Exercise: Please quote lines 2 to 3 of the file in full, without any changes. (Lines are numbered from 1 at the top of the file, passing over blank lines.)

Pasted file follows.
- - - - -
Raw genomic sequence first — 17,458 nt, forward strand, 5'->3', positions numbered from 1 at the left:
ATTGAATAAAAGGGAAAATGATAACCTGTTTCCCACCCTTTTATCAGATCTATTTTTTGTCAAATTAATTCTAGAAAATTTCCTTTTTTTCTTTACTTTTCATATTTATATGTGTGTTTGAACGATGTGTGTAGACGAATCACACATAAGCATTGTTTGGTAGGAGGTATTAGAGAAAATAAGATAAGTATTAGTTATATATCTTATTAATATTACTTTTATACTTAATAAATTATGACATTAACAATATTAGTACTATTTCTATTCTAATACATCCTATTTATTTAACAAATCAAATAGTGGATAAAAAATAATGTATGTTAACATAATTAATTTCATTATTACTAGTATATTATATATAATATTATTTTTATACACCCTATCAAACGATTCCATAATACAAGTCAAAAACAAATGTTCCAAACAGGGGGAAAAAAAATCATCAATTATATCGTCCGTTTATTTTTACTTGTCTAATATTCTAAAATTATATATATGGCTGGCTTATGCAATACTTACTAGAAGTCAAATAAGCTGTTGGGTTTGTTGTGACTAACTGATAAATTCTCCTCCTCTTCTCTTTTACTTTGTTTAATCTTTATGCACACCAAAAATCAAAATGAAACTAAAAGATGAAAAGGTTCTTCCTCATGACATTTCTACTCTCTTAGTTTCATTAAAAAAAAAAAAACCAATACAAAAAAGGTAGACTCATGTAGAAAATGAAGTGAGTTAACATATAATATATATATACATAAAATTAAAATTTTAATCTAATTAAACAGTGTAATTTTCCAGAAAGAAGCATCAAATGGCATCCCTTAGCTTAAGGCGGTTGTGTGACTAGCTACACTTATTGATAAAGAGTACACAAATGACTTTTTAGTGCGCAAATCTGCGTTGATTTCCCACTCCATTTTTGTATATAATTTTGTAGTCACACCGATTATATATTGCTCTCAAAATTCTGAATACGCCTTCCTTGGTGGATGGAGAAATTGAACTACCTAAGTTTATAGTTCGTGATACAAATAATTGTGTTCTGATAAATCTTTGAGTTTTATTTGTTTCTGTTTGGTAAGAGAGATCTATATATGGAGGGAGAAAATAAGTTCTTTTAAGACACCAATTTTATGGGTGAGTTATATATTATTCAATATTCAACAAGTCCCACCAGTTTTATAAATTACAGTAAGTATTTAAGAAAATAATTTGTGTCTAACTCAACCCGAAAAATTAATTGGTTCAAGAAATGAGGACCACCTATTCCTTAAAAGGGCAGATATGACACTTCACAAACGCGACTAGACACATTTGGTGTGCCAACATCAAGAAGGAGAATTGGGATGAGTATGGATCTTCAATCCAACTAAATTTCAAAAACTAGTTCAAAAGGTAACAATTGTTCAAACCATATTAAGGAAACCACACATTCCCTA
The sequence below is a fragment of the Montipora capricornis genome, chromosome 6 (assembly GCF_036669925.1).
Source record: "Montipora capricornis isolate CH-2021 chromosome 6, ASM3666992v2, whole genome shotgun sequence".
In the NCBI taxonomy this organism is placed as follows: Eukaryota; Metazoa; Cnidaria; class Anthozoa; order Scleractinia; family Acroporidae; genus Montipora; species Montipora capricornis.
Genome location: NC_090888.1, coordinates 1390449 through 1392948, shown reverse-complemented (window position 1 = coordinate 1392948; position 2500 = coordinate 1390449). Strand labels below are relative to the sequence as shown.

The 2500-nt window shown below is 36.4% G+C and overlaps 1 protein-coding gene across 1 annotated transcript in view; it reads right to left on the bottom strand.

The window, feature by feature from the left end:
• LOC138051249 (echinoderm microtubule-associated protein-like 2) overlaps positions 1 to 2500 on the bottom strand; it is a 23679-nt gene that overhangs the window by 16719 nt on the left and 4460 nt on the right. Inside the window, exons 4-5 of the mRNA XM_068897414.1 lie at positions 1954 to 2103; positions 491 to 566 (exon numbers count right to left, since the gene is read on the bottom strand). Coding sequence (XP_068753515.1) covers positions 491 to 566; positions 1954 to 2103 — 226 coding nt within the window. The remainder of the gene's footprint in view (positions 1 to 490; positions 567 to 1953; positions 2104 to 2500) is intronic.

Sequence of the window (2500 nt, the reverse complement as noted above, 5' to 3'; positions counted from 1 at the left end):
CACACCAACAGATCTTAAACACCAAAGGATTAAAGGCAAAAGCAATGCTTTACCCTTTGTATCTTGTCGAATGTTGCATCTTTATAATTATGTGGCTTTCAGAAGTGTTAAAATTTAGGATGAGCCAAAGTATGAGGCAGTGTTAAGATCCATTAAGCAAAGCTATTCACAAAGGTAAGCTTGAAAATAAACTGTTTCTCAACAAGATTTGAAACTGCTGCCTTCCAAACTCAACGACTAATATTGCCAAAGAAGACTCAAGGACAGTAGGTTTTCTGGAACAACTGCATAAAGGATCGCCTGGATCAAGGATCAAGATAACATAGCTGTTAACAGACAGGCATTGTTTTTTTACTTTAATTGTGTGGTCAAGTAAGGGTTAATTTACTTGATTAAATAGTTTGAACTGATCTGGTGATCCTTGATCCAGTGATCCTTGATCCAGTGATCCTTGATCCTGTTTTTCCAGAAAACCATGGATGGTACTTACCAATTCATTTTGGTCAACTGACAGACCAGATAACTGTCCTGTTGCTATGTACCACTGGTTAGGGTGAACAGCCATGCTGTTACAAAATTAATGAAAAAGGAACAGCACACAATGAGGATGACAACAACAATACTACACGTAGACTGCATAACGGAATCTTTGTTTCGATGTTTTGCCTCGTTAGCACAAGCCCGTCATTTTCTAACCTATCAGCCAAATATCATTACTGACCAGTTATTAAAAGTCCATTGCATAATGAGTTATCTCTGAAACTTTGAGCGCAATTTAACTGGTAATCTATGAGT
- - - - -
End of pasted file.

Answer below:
ATTGAATAAAAGGGAAAATGATAACCTGTTTCCCACCCTTTTATCAGATCTATTTTTTGTCAAATTAATTCTAGAAAATTTCCTTTTTTTCTTTACTTTTCATATTTATATGTGTGTTTGAACGATGTGTGTAGACGAATCACACATAAGCATTGTTTGGTAGGAGGTATTAGAGAAAATAAGATAAGTATTAGTTATATATCTTATTAATATTACTTTTATACTTAATAAATTATGACATTAACAATATTAGTACTATTTCTATTCTAATACATCCTATTTATTTAACAAATCAAATAGTGGATAAAAAATAATGTATGTTAACATAATTAATTTCATTATTACTAGTATATTATATATAATATTATTTTTATACACCCTATCAAACGATTCCATAATACAAGTCAAAAACAAATGTTCCAAACAGGGGGAAAAAAAATCATCAATTATATCGTCCGTTTATTTTTACTTGTCTAATATTCTAAAATTATATATATGGCTGGCTTATGCAATACTTACTAGAAGTCAAATAAGCTGTTGGGTTTGTTGTGACTAACTGATAAATTCTCCTCCTCTTCTCTTTTACTTTGTTTAATCTTTATGCACACCAAAAATCAAAATGAAACTAAAAGATGAAAAGGTTCTTCCTCATGACATTTCTACTCTCTTAGTTTCATTAAAAAAAAAAAAACCAATACAAAAAAGGTAGACTCATGTAGAAAATGAAGTGAGTTAACATATAATATATATATACATAAAATTAAAATTTTAATCTAATTAAACAGTGTAATTTTCCAGAAAGAAGCATCAAATGGCATCCCTTAGCTTAAGGCGGTTGTGTGACTAGCTACACTTATTGATAAAGAGTACACAAATGACTTTTTAGTGCGCAAATCTGCGTTGATTTCCCACTCCATTTTTGTATATAATTTTGTAGTCACACCGATTATATATTGCTCTCAAAATTCTGAATACGCCTTCCTTGGTGGATGGAGAAATTGAACTACCTAAGTTTATAGTTCGTGATACAAATAATTGTGTTCTGATAAATCTTTGAGTTTTATTTGTTTCTGTTTGGTAAGAGAGATCTATATATGGAGGGAGAAAATAAGTTCTTTTAAGACACCAATTTTATGGGTGAGTTATATATTATTCAATATTCAACAAGTCCCACCAGTTTTATAAATTACAGTAAGTATTTAAGAAAATAATTTGTGTCTAACTCAACCCGAAAAATTAATTGGTTCAAGAAATGAGGACCACCTATTCCTTAAAAGGGCAGATATGACACTTCACAAACGCGACTAGACACATTTGGTGTGCCAACATCAAGAAGGAGAATTGGGATGAGTATGGATCTTCAATCCAACTAAATTTCAAAAACTAGTTCAAAAGGTAACAATTGTTCAAACCATATTAAGGAAACCACACATTCCCTA
The sequence below is a fragment of the Montipora capricornis genome, chromosome 6 (assembly GCF_036669925.1).